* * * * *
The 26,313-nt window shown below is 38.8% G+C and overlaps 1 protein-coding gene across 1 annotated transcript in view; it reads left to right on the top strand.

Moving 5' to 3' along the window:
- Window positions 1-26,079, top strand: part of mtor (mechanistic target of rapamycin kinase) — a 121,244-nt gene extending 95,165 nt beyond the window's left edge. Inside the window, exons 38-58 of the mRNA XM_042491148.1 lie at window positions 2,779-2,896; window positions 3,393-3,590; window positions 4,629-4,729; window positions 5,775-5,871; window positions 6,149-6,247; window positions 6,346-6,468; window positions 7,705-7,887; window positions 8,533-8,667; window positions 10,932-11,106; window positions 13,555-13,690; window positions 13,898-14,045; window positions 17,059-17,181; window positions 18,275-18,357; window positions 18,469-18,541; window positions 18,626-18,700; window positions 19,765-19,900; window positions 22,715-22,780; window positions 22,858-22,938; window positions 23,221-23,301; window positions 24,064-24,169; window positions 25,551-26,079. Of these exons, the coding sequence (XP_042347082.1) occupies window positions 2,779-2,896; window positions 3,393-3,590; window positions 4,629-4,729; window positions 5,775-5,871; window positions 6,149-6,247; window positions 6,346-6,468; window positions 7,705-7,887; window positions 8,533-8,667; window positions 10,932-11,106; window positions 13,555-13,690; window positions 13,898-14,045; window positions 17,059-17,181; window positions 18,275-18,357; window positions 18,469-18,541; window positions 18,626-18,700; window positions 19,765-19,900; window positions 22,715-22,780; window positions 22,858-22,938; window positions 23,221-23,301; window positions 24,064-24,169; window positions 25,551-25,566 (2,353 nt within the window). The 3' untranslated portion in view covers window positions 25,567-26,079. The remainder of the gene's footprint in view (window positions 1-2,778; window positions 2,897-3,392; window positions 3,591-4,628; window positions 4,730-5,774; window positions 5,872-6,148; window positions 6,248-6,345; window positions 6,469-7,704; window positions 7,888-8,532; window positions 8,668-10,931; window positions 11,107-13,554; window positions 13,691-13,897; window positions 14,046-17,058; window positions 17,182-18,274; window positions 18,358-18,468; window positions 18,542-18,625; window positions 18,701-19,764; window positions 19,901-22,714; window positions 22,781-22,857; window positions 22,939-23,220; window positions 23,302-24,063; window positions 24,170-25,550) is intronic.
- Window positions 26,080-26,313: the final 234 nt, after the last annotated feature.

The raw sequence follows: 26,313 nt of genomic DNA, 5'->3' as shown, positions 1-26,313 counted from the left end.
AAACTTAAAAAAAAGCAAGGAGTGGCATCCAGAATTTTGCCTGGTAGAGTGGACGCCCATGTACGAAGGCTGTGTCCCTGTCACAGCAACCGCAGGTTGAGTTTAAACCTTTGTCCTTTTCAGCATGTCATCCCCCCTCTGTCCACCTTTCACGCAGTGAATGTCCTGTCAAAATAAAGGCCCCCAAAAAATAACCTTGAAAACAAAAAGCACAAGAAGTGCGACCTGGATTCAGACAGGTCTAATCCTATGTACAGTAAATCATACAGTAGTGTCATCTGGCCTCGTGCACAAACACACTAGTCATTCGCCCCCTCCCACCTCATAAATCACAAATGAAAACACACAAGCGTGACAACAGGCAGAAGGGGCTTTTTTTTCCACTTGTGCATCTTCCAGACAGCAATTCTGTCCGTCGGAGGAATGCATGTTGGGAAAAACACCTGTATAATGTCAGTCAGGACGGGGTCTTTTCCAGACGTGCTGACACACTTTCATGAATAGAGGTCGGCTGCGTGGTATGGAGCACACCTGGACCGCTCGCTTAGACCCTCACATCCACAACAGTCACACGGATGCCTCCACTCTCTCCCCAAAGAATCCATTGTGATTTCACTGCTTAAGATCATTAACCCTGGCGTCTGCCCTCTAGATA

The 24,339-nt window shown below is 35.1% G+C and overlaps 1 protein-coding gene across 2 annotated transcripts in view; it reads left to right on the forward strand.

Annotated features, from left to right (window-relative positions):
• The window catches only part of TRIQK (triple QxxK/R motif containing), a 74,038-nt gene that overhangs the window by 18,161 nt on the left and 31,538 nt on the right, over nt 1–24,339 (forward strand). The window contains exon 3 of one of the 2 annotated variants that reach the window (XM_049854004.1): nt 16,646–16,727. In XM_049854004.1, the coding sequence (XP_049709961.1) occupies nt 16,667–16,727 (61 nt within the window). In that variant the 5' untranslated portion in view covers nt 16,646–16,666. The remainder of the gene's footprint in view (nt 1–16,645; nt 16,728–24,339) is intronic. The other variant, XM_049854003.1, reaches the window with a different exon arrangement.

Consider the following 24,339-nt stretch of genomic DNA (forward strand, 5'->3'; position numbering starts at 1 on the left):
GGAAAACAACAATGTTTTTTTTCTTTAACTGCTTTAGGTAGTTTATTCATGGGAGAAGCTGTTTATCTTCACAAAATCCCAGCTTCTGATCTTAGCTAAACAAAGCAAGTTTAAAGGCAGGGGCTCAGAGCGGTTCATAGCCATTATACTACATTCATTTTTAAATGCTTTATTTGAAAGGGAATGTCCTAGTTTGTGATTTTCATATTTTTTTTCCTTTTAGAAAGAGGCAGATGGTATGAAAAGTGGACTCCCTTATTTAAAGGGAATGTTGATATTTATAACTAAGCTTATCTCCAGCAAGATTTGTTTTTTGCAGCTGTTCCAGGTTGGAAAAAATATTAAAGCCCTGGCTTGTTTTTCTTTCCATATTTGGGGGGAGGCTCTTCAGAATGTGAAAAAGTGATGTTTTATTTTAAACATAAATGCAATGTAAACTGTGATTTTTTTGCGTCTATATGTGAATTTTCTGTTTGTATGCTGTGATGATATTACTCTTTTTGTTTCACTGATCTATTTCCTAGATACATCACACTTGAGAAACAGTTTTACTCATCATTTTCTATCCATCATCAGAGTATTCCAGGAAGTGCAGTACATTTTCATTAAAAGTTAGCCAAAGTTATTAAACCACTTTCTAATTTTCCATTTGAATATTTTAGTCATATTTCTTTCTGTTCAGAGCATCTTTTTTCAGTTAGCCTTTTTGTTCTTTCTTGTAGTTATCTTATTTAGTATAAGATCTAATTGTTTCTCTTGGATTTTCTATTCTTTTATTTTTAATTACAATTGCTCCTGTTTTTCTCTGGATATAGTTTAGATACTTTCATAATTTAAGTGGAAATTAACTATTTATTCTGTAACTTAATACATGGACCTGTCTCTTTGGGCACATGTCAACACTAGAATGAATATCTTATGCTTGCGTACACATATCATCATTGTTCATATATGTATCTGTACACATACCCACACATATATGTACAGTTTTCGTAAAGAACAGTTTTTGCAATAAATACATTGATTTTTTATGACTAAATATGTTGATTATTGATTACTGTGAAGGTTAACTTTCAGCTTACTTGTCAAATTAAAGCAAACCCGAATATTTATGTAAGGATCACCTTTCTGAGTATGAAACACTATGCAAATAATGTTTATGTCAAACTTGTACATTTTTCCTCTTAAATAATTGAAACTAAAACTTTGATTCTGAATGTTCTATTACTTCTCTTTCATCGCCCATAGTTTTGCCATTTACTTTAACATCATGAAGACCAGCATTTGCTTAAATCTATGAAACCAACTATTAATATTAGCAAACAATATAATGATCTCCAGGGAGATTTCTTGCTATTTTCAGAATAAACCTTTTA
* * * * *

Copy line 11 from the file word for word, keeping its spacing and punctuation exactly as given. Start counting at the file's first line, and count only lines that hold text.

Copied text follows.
GGAAAACAACAATGTTTTTTTTCTTTAACTGCTTTAGGTAGTTTATTCATGGGAGAAGCTGTTTATCTTCACAAAATCCCAGCTTCTGATCTTAGCTAAACAAAGCAAGTTTAAAGGCAGGGGCTCAGAGCGGTTCATAGCCATTATACTACATTCATTTTTAAATGCTTTATTTGAAAGGGAATGTCCTAGTTTGTGATTTTCATATTTTTTTTCCTTTTAGAAAGAGGCAGATGGTATGAAAAGTGGACTCCCTTATTTAAAGGGAATGTTGATATTTATAACTAAGCTTATCTCCAGCAAGATTTGTTTTTTGCAGCTGTTCCAGGTTGGAAAAAATATTAAAGCCCTGGCTTGTTTTTCTTTCCATATTTGGGGGGAGGCTCTTCAGAATGTGAAAAAGTGATGTTTTATTTTAAACATAAATGCAATGTAAACTGTGATTTTTTTGCGTCTATATGTGAATTTTCTGTTTGTATGCTGTGATGATATTACTCTTTTTGTTTCACTGATCTATTTCCTAGATACATCACACTTGAGAAACAGTTTTACTCATCATTTTCTATCCATCATCAGAGTATTCCAGGAAGTGCAGTACATTTTCATTAAAAGTTAGCCAAAGTTATTAAACCACTTTCTAATTTTCCATTTGAATATTTTAGTCATATTTCTTTCTGTTCAGAGCATCTTTTTTCAGTTAGCCTTTTTGTTCTTTCTTGTAGTTATCTTATTTAGTATAAGATCTAATTGTTTCTCTTGGATTTTCTATTCTTTTATTTTTAATTACAATTGCTCCTGTTTTTCTCTGGATATAGTTTAGATACTTTCATAATTTAAGTGGAAATTAACTATTTATTCTGTAACTTAATACATGGACCTGTCTCTTTGGGCACATGTCAACACTAGAATGAATATCTTATGCTTGCGTACACATATCATCATTGTTCATATATGTATCTGTACACATACCCACACATATATGTACAGTTTTCGTAAAGAACAGTTTTTGCAATAAATACATTGATTTTTTATGACTAAATATGTTGATTATTGATTACTGTGAAGGTTAACTTTCAGCTTACTTGTCAAATTAAAGCAAACCCGAATATTTATGTAAGGATCACCTTTCTGAGTATGAAACACTATGCAAATAATGTTTATGTCAAACTTGTACATTTTTCCTCTTAAATAATTGAAACTAAAACTTTGATTCTGAATGTTCTATTACTTCTCTTTCATCGCCCATAGTTTTGCCATTTACTTTAACATCATGAAGACCAGCATTTGCTTAAATCTATGAAACCAACTATTAATATTAGCAAACAATATAATGATCTCCAGGGAGATTTCTTGCTATTTTCAGAATAAACCTTTTA